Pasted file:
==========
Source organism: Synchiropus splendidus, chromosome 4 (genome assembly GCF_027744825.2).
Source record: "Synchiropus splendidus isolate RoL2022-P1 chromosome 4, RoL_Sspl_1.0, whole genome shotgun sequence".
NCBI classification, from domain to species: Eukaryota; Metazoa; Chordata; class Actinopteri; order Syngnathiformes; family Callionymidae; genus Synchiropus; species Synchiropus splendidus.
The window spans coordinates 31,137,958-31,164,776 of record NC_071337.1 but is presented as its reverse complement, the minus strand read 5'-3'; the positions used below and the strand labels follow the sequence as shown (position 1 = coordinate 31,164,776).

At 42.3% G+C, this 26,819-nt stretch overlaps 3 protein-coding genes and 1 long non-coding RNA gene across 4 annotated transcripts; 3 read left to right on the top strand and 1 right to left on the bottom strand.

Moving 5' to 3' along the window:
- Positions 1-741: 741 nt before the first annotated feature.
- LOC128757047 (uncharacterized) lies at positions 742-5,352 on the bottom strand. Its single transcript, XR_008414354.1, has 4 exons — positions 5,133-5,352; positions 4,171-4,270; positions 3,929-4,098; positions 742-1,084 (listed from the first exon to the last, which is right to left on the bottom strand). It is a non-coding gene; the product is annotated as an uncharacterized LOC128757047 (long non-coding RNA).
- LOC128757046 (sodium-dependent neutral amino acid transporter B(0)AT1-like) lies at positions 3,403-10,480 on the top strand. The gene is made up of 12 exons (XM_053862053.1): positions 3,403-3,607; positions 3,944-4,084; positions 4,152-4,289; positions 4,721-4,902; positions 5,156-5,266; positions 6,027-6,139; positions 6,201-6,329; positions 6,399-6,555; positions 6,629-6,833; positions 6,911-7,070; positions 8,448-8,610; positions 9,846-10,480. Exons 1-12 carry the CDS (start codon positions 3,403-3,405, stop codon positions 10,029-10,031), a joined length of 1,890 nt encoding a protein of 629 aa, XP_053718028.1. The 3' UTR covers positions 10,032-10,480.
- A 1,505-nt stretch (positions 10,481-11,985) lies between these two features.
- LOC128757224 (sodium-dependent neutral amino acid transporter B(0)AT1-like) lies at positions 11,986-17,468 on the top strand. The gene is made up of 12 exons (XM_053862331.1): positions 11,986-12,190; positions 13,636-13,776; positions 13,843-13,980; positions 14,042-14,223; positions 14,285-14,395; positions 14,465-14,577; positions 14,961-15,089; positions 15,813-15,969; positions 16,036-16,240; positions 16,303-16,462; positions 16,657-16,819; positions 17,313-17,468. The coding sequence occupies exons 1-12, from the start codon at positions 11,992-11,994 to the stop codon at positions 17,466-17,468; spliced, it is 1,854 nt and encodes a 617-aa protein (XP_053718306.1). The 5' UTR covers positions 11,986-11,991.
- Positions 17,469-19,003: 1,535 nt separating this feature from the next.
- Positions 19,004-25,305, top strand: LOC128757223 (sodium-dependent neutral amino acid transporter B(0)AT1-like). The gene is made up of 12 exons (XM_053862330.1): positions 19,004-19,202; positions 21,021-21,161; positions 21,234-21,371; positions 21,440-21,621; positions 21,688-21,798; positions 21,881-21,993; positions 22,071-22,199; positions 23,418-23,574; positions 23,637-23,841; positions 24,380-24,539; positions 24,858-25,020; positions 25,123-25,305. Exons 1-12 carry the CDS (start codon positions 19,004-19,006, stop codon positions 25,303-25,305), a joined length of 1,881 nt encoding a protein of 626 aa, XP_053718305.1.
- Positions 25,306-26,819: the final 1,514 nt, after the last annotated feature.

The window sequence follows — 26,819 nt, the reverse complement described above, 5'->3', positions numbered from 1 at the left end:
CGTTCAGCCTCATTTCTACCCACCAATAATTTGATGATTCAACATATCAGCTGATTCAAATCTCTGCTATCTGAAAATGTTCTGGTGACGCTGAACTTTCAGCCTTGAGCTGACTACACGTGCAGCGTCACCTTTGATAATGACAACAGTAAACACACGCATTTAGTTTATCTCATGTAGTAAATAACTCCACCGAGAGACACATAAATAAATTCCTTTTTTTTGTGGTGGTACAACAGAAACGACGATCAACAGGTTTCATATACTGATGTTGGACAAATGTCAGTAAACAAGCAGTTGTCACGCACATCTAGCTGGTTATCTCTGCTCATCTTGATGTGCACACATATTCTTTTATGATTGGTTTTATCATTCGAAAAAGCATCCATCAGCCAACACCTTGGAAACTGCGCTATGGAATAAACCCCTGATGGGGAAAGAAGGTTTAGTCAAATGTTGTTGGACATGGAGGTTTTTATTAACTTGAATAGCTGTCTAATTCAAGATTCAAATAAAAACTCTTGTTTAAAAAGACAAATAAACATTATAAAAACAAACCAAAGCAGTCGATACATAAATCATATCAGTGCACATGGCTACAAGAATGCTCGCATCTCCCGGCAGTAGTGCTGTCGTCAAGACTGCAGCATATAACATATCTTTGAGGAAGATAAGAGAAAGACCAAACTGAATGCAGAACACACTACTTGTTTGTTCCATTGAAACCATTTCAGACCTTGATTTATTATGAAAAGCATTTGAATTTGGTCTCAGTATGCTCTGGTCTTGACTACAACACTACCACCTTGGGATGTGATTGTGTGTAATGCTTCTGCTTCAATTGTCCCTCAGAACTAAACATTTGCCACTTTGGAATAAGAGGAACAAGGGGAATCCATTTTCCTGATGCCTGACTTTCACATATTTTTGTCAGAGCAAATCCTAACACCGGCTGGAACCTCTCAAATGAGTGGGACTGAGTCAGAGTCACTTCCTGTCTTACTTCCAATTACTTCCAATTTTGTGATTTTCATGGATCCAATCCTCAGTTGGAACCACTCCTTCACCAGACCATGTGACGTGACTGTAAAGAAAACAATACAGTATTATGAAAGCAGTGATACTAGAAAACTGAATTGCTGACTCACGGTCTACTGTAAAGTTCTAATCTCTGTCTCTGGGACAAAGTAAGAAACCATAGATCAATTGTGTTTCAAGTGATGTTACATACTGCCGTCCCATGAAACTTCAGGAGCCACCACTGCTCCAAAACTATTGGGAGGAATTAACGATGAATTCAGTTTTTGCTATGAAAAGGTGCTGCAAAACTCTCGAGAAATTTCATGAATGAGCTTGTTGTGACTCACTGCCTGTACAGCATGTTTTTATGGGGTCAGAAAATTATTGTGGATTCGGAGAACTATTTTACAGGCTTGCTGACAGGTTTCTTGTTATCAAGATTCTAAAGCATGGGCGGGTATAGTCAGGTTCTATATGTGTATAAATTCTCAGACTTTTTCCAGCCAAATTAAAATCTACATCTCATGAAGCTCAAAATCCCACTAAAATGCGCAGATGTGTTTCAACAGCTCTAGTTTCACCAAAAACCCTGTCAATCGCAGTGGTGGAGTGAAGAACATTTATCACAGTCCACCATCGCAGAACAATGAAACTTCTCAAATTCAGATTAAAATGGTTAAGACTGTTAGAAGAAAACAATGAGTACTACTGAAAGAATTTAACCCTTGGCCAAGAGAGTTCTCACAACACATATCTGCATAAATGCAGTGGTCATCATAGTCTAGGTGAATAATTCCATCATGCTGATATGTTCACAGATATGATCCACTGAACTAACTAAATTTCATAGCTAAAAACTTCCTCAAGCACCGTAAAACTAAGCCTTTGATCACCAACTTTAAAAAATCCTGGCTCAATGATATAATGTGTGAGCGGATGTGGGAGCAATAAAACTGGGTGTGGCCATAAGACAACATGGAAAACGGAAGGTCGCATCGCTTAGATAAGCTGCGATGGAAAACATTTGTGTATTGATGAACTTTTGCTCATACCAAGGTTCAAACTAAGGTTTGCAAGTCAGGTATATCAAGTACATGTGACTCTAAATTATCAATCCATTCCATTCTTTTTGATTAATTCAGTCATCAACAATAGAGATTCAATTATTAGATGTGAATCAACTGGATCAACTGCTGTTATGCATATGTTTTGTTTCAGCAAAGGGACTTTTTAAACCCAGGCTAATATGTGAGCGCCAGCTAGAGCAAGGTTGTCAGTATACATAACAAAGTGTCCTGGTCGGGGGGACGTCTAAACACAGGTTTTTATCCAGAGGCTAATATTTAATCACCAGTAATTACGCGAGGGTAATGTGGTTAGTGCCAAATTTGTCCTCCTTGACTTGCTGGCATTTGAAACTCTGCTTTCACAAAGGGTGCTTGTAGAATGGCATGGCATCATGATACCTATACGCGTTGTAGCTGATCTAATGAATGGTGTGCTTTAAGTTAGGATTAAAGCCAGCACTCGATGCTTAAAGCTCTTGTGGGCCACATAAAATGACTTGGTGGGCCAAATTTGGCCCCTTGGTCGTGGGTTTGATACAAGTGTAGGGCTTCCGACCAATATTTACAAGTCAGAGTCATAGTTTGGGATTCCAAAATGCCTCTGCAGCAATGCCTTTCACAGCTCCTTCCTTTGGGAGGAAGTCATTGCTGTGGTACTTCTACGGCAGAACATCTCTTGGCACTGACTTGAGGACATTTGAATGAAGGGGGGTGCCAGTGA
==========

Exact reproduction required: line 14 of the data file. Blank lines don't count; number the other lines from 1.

- Positions 25,306-26,819: the final 1,514 nt, after the last annotated feature.